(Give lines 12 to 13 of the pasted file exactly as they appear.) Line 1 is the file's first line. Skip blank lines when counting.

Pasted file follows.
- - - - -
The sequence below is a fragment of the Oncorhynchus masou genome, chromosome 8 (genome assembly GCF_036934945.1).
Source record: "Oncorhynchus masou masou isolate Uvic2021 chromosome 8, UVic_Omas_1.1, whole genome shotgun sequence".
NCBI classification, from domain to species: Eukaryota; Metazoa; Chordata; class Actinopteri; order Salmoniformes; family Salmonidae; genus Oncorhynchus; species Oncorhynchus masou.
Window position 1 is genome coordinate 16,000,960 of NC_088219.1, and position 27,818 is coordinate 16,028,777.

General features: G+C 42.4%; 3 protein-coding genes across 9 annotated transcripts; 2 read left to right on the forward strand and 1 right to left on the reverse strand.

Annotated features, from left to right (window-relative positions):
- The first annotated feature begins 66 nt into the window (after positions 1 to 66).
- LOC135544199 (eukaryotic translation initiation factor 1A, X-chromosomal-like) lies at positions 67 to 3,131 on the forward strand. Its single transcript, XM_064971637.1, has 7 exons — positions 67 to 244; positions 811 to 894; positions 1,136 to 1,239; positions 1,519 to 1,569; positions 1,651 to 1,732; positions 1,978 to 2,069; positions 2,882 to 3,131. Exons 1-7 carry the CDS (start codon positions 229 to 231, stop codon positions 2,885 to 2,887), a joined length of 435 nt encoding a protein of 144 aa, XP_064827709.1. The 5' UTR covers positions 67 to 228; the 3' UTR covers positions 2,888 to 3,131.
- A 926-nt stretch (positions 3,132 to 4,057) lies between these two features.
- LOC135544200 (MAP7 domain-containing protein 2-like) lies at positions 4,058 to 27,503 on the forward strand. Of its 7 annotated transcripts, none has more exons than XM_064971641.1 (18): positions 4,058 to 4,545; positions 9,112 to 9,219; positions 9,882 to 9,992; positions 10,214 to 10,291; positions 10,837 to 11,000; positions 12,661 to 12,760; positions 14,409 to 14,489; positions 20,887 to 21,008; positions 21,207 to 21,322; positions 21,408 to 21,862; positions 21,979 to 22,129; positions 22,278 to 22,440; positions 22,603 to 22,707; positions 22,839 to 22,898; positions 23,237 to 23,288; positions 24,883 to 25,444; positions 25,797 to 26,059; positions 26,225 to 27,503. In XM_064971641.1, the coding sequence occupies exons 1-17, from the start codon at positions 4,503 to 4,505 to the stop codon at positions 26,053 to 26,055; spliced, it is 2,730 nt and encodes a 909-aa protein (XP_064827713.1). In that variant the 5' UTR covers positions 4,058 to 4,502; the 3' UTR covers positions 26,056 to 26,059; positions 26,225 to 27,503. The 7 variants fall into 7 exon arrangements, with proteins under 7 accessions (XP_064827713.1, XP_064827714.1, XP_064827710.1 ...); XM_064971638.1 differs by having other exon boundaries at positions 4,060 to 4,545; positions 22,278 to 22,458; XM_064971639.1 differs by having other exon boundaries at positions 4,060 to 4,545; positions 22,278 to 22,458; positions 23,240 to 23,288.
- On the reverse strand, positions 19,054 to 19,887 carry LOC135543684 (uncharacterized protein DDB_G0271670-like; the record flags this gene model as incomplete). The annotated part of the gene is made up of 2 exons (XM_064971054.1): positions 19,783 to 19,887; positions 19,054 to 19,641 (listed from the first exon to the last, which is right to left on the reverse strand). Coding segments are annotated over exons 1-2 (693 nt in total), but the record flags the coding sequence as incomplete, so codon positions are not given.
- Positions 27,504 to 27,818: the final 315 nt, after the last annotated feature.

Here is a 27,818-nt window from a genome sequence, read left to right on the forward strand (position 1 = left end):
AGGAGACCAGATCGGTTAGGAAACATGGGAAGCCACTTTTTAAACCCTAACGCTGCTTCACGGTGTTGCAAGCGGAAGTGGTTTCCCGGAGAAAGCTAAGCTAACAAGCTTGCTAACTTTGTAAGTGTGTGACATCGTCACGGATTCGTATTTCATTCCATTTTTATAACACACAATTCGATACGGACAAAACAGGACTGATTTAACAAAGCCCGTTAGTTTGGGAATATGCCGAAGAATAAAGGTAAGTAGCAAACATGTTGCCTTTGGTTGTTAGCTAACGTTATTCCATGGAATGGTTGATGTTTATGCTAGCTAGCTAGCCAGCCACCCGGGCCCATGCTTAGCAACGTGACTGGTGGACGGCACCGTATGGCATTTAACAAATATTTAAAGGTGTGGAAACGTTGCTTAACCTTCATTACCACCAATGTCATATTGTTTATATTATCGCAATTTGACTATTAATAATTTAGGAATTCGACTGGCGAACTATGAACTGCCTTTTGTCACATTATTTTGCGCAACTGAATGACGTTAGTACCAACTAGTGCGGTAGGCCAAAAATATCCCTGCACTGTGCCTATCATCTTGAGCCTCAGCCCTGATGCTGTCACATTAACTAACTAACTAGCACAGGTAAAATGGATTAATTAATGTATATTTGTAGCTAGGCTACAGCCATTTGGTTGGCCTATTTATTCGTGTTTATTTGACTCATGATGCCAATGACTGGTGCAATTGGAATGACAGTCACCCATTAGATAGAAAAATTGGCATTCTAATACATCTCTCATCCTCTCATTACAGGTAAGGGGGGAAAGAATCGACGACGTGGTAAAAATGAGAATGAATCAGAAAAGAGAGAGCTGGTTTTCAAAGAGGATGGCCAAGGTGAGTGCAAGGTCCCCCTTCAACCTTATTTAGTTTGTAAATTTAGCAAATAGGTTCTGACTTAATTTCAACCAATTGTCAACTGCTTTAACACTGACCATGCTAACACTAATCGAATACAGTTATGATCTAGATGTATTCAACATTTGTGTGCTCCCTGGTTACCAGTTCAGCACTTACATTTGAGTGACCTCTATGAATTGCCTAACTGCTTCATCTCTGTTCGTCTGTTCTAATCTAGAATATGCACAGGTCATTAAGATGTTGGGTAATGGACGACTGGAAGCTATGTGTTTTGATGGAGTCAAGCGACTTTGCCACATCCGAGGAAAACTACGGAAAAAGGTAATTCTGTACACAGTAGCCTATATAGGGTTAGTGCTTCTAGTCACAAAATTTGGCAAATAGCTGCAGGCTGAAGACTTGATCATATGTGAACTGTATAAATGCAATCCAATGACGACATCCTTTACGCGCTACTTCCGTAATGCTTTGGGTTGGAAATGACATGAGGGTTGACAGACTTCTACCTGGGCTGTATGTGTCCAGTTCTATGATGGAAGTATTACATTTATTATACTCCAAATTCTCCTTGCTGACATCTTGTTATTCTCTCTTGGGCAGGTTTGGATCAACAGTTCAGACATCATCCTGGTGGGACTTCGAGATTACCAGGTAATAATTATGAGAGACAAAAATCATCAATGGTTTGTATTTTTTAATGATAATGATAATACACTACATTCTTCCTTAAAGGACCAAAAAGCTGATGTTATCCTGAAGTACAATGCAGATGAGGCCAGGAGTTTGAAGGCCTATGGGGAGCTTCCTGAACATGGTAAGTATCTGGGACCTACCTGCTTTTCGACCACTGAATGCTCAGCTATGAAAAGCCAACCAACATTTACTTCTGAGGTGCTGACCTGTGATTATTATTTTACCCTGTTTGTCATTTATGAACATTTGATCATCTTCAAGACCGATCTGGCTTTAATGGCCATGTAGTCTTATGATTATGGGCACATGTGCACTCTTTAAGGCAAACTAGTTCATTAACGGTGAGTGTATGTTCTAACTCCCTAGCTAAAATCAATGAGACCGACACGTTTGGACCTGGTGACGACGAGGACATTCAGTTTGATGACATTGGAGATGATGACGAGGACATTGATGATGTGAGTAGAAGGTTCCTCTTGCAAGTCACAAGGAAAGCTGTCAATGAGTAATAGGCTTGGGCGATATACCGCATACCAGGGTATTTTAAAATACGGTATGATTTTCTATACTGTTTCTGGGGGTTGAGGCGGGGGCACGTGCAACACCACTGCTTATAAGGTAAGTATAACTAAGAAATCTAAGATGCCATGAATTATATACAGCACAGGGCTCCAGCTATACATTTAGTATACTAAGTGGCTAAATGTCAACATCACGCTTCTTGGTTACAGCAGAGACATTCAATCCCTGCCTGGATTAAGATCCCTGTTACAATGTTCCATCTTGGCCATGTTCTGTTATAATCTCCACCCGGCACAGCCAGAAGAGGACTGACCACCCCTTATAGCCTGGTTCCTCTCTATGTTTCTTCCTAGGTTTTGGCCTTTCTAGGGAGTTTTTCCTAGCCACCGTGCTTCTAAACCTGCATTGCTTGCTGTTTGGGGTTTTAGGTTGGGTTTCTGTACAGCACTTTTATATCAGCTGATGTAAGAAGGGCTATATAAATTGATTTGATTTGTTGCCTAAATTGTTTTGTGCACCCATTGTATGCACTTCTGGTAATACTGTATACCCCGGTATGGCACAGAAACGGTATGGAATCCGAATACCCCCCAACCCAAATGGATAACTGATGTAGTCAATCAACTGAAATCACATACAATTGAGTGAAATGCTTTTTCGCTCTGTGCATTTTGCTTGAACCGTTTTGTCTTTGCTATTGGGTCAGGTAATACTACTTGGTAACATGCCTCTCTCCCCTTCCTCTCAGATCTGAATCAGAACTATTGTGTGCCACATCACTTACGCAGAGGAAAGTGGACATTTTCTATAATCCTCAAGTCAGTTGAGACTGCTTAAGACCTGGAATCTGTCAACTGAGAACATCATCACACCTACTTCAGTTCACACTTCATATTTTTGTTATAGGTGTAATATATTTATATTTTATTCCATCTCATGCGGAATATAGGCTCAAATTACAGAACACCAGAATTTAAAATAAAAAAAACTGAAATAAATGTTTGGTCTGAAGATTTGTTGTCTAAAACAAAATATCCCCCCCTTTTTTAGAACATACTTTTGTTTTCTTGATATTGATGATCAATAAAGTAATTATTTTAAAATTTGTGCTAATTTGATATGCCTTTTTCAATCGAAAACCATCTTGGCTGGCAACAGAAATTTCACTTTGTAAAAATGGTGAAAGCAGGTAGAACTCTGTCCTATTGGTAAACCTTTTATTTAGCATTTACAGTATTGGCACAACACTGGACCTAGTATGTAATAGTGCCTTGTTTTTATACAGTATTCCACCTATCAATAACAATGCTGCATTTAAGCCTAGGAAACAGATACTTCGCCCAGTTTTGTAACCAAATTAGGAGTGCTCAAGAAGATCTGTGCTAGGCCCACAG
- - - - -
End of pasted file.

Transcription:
- Positions 27,504 to 27,818: the final 315 nt, after the last annotated feature.

Here is a 27,818-nt window from a genome sequence, read left to right on the forward strand (position 1 = left end):